KENYA – The county government of Nakuru is seeking to partner with Austrian firm, Komptech to manage solid waste at dumpsites across the county and turn it into useful byproducts such as organic fertilizers.
The move was announced by Dr. Nelson Maara, the County Executive Committee Member (CECM) in charge of Water, Environment, Energy, Natural Resources and Climate Change asserting that the county government is committed to resolving the garbage problem afflicting the residents.
According to him, other materials like glass, paper, plastic and metals will be recycled if a deal is reached between the devolved unit and an Austrian firm, Komptech.
During a meeting with the Komptech firm’s Chief Executive Mr. Markus Maierhofer at the county headquarters, the CECM noted that the county stands to increase its revenue base and create more jobs besides improving health and sanitation to millions of residents once the deal is sealed.
Maara disclosed that the county government had commenced talks with the investor, but added they were yet to settle on the cost of the project and assured residents that all solid waste would be transformed into useful items including organic fertilizers.
Dr. Nelson said the county will continue facilitating the formation of solid waste management associations which comprise private waste service actors to enable them effectively manage waste at the site.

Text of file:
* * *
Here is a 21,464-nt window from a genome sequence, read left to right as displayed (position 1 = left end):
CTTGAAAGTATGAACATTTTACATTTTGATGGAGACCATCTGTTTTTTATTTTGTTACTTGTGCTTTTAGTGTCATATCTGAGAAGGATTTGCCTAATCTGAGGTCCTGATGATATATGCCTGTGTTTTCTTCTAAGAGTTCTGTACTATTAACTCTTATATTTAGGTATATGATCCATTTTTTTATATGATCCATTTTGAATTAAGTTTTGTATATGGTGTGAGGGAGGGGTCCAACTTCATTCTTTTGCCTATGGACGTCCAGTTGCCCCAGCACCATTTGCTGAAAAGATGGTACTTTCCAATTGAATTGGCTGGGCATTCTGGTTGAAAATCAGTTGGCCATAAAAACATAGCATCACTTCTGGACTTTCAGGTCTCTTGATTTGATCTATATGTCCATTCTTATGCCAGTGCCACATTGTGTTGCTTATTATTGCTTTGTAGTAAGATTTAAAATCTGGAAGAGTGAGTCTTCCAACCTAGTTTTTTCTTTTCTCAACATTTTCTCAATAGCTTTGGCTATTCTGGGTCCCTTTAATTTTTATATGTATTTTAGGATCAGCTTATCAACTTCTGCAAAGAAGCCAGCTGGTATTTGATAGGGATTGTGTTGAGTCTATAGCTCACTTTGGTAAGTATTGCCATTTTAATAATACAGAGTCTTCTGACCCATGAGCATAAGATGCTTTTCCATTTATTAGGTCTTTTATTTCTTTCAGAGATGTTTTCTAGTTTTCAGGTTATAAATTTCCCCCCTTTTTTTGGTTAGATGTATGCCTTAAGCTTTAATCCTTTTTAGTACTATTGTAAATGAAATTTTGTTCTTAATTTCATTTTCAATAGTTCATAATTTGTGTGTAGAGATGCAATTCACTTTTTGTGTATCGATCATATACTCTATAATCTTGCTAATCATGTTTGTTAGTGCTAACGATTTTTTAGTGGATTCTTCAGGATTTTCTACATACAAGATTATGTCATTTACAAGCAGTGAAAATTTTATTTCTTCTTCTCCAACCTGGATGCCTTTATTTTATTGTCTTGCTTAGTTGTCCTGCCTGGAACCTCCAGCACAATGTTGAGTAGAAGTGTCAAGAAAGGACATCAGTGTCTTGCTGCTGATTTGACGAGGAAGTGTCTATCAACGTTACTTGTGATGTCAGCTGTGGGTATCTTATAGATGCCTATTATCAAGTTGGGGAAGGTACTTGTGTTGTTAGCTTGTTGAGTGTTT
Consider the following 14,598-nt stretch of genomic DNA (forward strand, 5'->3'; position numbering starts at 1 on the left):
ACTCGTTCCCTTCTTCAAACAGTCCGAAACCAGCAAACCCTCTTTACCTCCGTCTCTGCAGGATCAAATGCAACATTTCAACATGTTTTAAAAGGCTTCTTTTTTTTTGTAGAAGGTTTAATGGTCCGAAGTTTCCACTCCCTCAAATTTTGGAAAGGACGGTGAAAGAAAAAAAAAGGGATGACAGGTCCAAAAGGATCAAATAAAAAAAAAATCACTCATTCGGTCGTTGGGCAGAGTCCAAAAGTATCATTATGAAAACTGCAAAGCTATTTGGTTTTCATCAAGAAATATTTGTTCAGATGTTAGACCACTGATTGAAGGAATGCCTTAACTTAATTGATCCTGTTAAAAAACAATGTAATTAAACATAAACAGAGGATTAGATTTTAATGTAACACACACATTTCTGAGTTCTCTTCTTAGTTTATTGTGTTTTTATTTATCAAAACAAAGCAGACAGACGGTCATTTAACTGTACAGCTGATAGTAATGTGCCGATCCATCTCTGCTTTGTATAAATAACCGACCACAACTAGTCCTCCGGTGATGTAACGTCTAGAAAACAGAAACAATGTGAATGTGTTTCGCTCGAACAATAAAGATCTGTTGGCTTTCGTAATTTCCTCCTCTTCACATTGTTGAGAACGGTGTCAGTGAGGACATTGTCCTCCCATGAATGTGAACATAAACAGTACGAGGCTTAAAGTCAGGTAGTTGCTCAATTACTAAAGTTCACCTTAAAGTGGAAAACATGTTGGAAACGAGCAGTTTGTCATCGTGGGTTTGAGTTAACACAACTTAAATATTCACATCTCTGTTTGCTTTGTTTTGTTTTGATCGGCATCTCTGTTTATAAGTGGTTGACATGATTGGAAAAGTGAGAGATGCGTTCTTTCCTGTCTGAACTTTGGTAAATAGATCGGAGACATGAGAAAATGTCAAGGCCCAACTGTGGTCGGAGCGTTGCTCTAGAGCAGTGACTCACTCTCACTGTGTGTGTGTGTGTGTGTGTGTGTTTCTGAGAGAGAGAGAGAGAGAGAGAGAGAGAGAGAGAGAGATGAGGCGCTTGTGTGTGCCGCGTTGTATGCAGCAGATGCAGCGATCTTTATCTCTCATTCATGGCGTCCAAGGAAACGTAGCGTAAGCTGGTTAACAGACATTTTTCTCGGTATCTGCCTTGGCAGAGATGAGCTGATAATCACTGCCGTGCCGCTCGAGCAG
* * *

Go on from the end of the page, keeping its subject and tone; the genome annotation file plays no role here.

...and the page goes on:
He expressed regret that rapid urbanization, improved economic situation and industrialization had transformed solid waste management into one of the greatest challenges facing major urban centers in Kenya.
Maara however, underscored the need for placing a special emphasis on the potential of conversion of waste into organic fertilizer to bring positive change and wealth into communities.
“We need innovative technologies and approaches that change the way we think about, use and treat solid, liquid, domestic, industrial and commercial waste,” he said.
“Nakuru needs to explore the 5Rs of rethinking, refusing, reducing, reusing and recycling to transform waste to wealth.”
The move comes at a time when an average of 45 percent of waste goes uncollected in Nakuru, according to an official report by the National Environmental Complaints Committee.
According to the report, Nakuru city generates an estimated 6,000 tonnes of waste daily. Only 3,962 tonnes are collected while more than 2,000 tonnes remain uncollected.
The report also found that eighty-five percent of waste generated in urban centers in Nakuru originates from homes.
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